The CCP’s objective is no secret: Global market dominance, made explicit in economic blueprints like Made In China 2025 and China’s most recent Five Year Plan. And the results of China’s industrial bets – mammoth entities like BYD, SAIC Motor and battery maker CATL – are this effort’s champions. They are expanding rapidly, without consideration to supply and demand and basic market forces, so much that the Chinese auto sector is estimated to have a production overcapacity of millions of vehicles per year. That overcapacity is now facing outward, in search of new markets to soak up the largesse.

China’s automakers currently face significant barriers to entry into some western markets, including the United States. The European Union in 2023 began an investigation into the raft of subsidies that underpin Chinese auto exports’ competitiveness, while U.S. tariffs have successfully kept these cars, electric or otherwise, off American highways.

But Chinese automakers are not idle. BYD, which became the world’s largest EV manufacturer in 2023, is building a factory in the heart of the European Union and is among half a dozen Chinese companies preparing to manufacture in Thailand, thereby gaining access to nearby markets through regional trade pacts.

More alarming, however, are Chinese firms’ heavy spending on plants in Mexico, through which they can access the United States by way of the more favorable tariffs under the United States-Mexico-Canada Agreement (USMCA). This strategy is, in effect, an effort to gain backdoor access to American consumers by circumventing existing policies that are keeping China’s autos out of the U.S. market.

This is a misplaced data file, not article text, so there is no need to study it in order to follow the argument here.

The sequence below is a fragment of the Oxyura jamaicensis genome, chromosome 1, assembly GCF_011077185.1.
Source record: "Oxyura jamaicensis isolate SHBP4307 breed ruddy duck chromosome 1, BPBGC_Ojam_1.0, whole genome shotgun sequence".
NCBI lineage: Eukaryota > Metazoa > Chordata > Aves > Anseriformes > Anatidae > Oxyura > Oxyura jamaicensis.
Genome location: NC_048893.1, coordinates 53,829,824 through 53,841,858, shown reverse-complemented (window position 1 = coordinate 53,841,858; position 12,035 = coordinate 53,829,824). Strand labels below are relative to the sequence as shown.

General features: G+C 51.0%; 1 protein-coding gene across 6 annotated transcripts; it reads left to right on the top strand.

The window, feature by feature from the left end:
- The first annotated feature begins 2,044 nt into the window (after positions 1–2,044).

This is an auto industry backed by the Chinese state. It has invested heavily in foreign markets in order to access more of them. And there is cause for alarm that Chinese vehicles and parts will only increase their access to the U.S. market, overcoming existing tariffs and evading existing trade enforcement measures, to directly challenge domestic automakers and threaten the jobs of millions of American manufacturing workers.

The United States must adopt a proactive and evolving strategy to stymie the CCP’s penetration. Washington should raise tariffs further on Made in China vehicles, tighten and fully enforce the USMCA’s ROO so they are not allowed to leak in, and exclude from the pact’s preferential treatment components and vehicles made by companies headquartered in non-market economies like China. Washington must strictly enforce its own industrial policies, like the clean vehicle tax credits included in the Inflation Reduction Act, so that upstream content and raw materials from China do not benefit. Washington also must fully implement and enforce the Uyghur Forced Labor Prevention Act to keep goods and inputs produced in the Chinese police state of Xinjiang and by other oppressed minority ethnic groups out of the U.S. market, so that none of this content reaches American consumers.

The threat posed to the American auto industry by heavily subsidized Chinese imports is significant, and the level of its severity will depend greatly on how federal policymakers respond to it. A dedicated and concerted effort to turn those imports back requires greatly strengthened trade enforcement and fully implementing existing domestic industrial policies. This effort should be undertaken immediately; there is no time to lose.